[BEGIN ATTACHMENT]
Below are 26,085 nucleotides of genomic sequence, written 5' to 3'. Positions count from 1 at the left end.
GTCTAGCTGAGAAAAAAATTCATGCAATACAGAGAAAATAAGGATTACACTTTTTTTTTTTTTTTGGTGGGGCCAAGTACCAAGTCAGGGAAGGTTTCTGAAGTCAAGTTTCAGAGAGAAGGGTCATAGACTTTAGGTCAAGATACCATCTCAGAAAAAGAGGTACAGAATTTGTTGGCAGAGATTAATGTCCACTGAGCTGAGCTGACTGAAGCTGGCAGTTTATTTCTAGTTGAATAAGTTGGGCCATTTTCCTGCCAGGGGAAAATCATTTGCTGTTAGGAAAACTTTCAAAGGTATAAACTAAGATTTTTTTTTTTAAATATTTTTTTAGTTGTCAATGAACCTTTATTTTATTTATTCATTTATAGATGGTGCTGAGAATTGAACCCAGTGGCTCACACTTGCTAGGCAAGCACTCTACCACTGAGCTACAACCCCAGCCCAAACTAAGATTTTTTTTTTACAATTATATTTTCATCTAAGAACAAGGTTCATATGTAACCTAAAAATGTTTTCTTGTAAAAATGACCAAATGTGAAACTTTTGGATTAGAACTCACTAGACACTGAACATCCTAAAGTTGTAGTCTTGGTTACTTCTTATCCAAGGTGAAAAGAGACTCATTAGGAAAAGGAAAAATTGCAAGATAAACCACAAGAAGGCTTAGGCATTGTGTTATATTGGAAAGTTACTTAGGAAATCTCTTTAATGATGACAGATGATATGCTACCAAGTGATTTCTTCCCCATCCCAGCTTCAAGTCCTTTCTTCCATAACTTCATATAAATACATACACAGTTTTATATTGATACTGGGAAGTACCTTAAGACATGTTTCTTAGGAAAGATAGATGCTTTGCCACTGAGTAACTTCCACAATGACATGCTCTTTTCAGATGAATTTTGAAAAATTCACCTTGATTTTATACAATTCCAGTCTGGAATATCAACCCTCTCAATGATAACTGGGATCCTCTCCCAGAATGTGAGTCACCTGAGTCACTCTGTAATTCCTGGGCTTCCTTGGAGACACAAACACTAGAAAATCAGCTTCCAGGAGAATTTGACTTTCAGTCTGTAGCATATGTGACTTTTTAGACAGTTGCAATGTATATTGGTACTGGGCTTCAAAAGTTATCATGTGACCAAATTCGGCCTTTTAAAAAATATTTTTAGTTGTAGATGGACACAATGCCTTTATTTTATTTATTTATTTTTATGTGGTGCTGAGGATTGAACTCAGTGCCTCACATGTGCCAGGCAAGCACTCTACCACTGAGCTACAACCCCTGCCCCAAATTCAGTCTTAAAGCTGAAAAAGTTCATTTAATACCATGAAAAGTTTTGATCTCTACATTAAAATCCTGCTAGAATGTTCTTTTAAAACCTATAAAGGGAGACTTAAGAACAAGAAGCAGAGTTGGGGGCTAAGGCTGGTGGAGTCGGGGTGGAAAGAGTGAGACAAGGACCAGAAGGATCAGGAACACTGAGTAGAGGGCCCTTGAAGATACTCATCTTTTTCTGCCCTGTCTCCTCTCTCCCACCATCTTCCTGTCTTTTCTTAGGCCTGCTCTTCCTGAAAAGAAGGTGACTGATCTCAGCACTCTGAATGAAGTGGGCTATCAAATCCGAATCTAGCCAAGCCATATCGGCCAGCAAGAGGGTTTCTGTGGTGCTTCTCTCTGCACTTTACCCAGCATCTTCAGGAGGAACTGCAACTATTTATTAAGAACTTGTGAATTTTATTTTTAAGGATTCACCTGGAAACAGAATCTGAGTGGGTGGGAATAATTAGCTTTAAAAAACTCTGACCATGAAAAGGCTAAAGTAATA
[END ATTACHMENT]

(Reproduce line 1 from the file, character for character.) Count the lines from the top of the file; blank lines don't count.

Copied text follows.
Below are 26,085 nucleotides of genomic sequence, written 5' to 3'. Positions count from 1 at the left end.